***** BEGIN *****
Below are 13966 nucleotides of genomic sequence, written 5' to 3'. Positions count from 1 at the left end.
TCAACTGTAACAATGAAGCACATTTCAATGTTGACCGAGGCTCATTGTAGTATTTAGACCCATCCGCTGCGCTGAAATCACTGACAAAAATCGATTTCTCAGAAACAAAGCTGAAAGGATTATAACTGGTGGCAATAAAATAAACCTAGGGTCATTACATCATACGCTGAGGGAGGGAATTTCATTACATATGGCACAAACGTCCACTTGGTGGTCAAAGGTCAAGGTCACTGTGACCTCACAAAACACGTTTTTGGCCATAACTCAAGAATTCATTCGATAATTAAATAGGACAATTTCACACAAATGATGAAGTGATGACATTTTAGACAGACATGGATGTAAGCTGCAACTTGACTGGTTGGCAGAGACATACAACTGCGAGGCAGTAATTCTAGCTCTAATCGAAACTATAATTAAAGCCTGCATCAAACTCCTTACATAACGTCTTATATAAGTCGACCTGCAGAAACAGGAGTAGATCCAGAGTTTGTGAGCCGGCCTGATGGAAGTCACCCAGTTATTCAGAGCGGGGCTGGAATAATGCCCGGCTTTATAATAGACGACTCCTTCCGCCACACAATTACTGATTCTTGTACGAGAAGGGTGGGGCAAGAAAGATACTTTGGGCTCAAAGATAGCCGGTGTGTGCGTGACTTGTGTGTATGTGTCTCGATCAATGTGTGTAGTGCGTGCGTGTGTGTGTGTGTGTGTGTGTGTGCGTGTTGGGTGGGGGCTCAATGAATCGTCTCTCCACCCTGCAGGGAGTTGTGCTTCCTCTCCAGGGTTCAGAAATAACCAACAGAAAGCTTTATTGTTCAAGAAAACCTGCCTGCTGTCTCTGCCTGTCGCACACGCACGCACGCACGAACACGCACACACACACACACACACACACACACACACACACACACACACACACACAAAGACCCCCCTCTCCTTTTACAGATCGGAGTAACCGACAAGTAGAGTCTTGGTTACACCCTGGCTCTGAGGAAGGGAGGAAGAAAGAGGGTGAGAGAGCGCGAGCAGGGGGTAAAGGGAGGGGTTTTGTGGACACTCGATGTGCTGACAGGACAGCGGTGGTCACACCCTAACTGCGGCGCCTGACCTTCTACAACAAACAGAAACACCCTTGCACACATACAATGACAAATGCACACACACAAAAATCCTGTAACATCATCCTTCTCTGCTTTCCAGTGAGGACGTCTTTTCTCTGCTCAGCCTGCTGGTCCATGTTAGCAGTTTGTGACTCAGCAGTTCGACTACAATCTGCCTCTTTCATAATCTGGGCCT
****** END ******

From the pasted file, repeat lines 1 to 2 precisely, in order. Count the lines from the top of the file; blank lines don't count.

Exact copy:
Below are 13966 nucleotides of genomic sequence, written 5' to 3'. Positions count from 1 at the left end.
TCAACTGTAACAATGAAGCACATTTCAATGTTGACCGAGGCTCATTGTAGTATTTAGACCCATCCGCTGCGCTGAAATCACTGACAAAAATCGATTTCTCAGAAACAAAGCTGAAAGGATTATAACTGGTGGCAATAAAATAAACCTAGGGTCATTACATCATACGCTGAGGGAGGGAATTTCATTACATATGGCACAAACGTCCACTTGGTGGTCAAAGGTCAAGGTCACTGTGACCTCACAAAACACGTTTTTGGCCATAACTCAAGAATTCATTCGATAATTAAATAGGACAATTTCACACAAATGATGAAGTGATGACATTTTAGACAGACATGGATGTAAGCTGCAACTTGACTGGTTGGCAGAGACATACAACTGCGAGGCAGTAATTCTAGCTCTAATCGAAACTATAATTAAAGCCTGCATCAAACTCCTTACATAACGTCTTATATAAGTCGACCTGCAGAAACAGGAGTAGATCCAGAGTTTGTGAGCCGGCCTGATGGAAGTCACCCAGTTATTCAGAGCGGGGCTGGAATAATGCCCGGCTTTATAATAGACGACTCCTTCCGCCACACAATTACTGATTCTTGTACGAGAAGGGTGGGGCAAGAAAGATACTTTGGGCTCAAAGATAGCCGGTGTGTGCGTGACTTGTGTGTATGTGTCTCGATCAATGTGTGTAGTGCGTGCGTGTGTGTGTGTGTGTGTGTGTGTGCGTGTTGGGTGGGGGCTCAATGAATCGTCTCTCCACCCTGCAGGGAGTTGTGCTTCCTCTCCAGGGTTCAGAAATAACCAACAGAAAGCTTTATTGTTCAAGAAAACCTGCCTGCTGTCTCTGCCTGTCGCACACGCACGCACGCACGAACACGCACACACACACACACACACACACACACACACACACACACACACACACACAAAGACCCCCCTCTCCTTTTACAGATCGGAGTAACCGACAAGTAGAGTCTTGGTTACACCCTGGCTCTGAGGAAGGGAGGAAGAAAGAGGGTGAGAGAGCGCGAGCAGGGGGTAAAGGGAGGGGTTTTGTGGACACTCGATGTGCTGACAGGACAGCGGTGGTCACACCCTAACTGCGGCGCCTGACCTTCTACAACAAACAGAAACACCCTTGCACACATACAATGACAAATGCACACACACAAAAATCCTGTAACATCATCCTTCTCTGCTTTCCAGTGAGGACGTCTTTTCTCTGCTCAGCCTGCTGGTCCATGTTAGCAGTTTGTGACTCAGCAGTTCGACTACAATCTGCCTCTTTCATAATCTGGGCCT